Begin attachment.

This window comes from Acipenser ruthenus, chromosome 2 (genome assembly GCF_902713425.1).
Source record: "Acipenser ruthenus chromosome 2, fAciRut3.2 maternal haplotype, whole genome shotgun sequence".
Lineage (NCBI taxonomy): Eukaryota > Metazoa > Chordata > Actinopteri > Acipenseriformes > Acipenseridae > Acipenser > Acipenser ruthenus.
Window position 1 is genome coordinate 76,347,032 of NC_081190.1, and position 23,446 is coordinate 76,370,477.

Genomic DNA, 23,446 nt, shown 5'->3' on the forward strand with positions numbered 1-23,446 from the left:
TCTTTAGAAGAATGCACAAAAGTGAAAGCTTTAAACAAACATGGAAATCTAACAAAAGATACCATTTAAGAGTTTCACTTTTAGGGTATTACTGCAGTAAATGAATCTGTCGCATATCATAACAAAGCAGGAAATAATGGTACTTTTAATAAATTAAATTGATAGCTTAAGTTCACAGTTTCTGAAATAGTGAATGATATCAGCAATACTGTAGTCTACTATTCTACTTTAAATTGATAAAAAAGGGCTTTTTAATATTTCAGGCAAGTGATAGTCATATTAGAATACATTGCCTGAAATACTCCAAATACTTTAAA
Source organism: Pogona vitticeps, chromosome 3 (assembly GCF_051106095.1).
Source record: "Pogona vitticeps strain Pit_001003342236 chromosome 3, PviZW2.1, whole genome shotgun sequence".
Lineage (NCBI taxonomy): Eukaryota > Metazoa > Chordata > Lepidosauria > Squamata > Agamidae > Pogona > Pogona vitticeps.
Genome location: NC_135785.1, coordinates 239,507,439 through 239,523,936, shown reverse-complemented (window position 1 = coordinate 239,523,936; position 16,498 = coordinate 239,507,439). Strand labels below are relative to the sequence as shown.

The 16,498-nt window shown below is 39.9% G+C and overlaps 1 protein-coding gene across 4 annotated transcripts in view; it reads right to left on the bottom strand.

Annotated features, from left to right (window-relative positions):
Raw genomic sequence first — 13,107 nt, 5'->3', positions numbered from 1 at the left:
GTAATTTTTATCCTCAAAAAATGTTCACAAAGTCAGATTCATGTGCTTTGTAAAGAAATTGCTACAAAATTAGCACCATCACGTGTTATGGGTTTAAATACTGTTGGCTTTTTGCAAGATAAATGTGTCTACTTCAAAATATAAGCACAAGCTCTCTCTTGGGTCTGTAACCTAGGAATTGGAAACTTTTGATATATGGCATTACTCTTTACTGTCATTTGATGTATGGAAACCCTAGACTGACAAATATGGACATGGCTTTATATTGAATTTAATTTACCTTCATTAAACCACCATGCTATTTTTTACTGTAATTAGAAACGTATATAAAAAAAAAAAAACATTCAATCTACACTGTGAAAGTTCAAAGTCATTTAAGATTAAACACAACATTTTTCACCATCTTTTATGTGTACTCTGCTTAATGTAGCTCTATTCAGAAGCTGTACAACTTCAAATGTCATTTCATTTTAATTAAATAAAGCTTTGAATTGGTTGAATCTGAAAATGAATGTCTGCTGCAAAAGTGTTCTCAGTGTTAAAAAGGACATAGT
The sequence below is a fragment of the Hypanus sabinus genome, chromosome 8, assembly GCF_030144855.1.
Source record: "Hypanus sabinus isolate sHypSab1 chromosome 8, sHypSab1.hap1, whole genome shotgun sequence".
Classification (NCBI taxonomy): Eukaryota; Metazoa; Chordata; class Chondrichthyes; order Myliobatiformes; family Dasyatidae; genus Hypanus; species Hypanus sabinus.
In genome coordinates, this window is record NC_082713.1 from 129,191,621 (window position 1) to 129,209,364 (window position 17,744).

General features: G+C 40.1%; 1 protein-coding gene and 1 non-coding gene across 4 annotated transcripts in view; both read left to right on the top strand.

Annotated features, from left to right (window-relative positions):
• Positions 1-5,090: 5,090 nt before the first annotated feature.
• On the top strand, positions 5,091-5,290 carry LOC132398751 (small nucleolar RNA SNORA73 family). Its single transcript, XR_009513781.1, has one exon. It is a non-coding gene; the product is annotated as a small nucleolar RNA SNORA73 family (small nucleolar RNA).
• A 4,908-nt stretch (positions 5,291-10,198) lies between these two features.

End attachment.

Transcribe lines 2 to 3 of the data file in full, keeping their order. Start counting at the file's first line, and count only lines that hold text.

Source record: "Acipenser ruthenus chromosome 2, fAciRut3.2 maternal haplotype, whole genome shotgun sequence".
Lineage (NCBI taxonomy): Eukaryota > Metazoa > Chordata > Actinopteri > Acipenseriformes > Acipenseridae > Acipenser > Acipenser ruthenus.